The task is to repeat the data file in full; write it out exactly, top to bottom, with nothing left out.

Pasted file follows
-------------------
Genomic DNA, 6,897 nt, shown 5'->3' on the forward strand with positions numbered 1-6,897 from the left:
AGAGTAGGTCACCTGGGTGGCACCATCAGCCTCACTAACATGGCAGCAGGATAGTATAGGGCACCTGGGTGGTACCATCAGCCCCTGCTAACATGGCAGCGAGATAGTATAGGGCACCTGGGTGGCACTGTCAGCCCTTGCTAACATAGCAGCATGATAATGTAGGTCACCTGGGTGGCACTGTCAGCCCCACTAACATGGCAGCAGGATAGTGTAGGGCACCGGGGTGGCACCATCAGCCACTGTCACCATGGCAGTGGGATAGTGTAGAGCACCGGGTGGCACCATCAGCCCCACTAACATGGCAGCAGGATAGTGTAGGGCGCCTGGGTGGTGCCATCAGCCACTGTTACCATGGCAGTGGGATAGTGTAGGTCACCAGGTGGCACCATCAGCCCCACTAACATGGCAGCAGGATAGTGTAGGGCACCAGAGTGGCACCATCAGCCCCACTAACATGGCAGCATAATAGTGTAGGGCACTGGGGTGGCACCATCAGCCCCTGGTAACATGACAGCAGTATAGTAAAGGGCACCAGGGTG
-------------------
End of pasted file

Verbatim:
Genomic DNA, 6,897 nt, shown 5'->3' on the forward strand with positions numbered 1-6,897 from the left:
AGAGTAGGTCACCTGGGTGGCACCATCAGCCTCACTAACATGGCAGCAGGATAGTATAGGGCACCTGGGTGGTACCATCAGCCCCTGCTAACATGGCAGCGAGATAGTATAGGGCACCTGGGTGGCACTGTCAGCCCTTGCTAACATAGCAGCATGATAATGTAGGTCACCTGGGTGGCACTGTCAGCCCCACTAACATGGCAGCAGGATAGTGTAGGGCACCGGGGTGGCACCATCAGCCACTGTCACCATGGCAGTGGGATAGTGTAGAGCACCGGGTGGCACCATCAGCCCCACTAACATGGCAGCAGGATAGTGTAGGGCGCCTGGGTGGTGCCATCAGCCACTGTTACCATGGCAGTGGGATAGTGTAGGTCACCAGGTGGCACCATCAGCCCCACTAACATGGCAGCAGGATAGTGTAGGGCACCAGAGTGGCACCATCAGCCCCACTAACATGGCAGCATAATAGTGTAGGGCACTGGGGTGGCACCATCAGCCCCTGGTAACATGACAGCAGTATAGTAAAGGGCACCAGGGTG